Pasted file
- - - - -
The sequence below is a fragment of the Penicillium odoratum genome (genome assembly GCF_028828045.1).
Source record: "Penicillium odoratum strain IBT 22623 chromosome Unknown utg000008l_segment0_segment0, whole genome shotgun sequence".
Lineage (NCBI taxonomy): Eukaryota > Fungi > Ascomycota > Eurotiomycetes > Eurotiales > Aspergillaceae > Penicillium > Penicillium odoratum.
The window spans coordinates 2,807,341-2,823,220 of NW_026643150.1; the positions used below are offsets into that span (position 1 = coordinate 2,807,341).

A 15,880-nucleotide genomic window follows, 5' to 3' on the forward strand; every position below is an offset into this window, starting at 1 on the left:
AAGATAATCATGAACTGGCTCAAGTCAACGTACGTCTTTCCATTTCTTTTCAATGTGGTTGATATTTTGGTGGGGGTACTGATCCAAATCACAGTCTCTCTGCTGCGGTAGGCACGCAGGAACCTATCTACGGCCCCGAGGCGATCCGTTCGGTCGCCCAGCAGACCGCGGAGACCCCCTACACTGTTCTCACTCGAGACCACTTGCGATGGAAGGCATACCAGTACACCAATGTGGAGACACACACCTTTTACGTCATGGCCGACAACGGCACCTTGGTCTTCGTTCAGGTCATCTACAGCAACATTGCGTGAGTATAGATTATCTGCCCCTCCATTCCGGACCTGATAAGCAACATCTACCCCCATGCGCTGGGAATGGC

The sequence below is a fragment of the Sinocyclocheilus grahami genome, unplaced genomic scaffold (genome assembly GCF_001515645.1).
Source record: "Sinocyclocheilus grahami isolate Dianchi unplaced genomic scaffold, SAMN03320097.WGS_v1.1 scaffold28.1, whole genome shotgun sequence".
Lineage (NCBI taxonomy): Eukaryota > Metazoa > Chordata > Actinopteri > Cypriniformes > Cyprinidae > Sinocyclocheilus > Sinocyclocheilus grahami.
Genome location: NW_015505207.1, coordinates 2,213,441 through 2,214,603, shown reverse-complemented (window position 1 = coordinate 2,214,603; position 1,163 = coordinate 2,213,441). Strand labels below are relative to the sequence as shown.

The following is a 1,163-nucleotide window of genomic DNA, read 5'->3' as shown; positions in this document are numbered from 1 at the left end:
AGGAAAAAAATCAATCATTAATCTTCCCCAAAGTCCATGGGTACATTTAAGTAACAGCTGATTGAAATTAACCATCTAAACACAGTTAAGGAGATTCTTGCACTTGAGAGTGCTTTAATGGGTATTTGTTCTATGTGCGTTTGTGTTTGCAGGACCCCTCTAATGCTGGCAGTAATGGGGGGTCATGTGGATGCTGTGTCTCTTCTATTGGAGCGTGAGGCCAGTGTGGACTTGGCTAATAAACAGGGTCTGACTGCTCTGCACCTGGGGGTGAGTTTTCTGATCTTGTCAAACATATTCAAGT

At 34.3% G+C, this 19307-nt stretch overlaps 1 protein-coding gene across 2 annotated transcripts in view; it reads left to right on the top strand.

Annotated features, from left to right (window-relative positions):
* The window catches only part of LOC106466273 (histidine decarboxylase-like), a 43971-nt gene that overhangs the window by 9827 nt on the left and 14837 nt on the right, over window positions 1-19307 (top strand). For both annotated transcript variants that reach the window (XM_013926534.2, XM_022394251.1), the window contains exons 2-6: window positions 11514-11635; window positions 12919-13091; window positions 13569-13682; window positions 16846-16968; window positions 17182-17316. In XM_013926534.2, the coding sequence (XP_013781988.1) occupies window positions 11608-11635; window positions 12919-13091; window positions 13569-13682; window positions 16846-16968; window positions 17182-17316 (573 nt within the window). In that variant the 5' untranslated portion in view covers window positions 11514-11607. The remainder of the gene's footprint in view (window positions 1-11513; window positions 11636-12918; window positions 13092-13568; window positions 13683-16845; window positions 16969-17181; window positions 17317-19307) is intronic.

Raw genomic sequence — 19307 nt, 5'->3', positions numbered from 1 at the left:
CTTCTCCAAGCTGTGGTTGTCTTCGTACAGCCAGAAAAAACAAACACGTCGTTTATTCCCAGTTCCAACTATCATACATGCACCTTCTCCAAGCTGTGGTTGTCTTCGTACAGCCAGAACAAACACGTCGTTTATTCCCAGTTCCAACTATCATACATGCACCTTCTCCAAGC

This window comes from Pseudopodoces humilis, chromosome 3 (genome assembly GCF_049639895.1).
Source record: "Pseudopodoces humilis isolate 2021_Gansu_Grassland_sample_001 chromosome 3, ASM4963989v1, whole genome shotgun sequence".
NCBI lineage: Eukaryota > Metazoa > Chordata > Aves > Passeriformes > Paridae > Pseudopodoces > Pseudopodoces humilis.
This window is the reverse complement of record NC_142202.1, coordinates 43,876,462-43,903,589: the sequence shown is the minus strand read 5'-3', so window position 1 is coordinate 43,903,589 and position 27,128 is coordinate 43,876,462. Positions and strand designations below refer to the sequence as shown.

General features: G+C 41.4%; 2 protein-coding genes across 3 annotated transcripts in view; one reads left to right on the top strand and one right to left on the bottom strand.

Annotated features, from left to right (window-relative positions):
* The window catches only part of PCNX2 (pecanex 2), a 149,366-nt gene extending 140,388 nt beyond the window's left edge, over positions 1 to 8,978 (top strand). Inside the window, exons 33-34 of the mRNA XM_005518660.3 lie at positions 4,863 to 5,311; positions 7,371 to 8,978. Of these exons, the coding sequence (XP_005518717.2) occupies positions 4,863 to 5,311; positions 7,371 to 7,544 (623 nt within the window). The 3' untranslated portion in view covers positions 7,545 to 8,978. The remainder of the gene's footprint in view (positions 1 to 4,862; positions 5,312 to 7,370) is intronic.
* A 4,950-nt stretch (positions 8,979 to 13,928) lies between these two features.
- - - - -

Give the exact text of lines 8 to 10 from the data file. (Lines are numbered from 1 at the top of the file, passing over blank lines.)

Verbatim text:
Source record: "Sinocyclocheilus grahami isolate Dianchi unplaced genomic scaffold, SAMN03320097.WGS_v1.1 scaffold28.1, whole genome shotgun sequence".
Lineage (NCBI taxonomy): Eukaryota > Metazoa > Chordata > Actinopteri > Cypriniformes > Cyprinidae > Sinocyclocheilus > Sinocyclocheilus grahami.
Genome location: NW_015505207.1, coordinates 2,213,441 through 2,214,603, shown reverse-complemented (window position 1 = coordinate 2,214,603; position 1,163 = coordinate 2,213,441). Strand labels below are relative to the sequence as shown.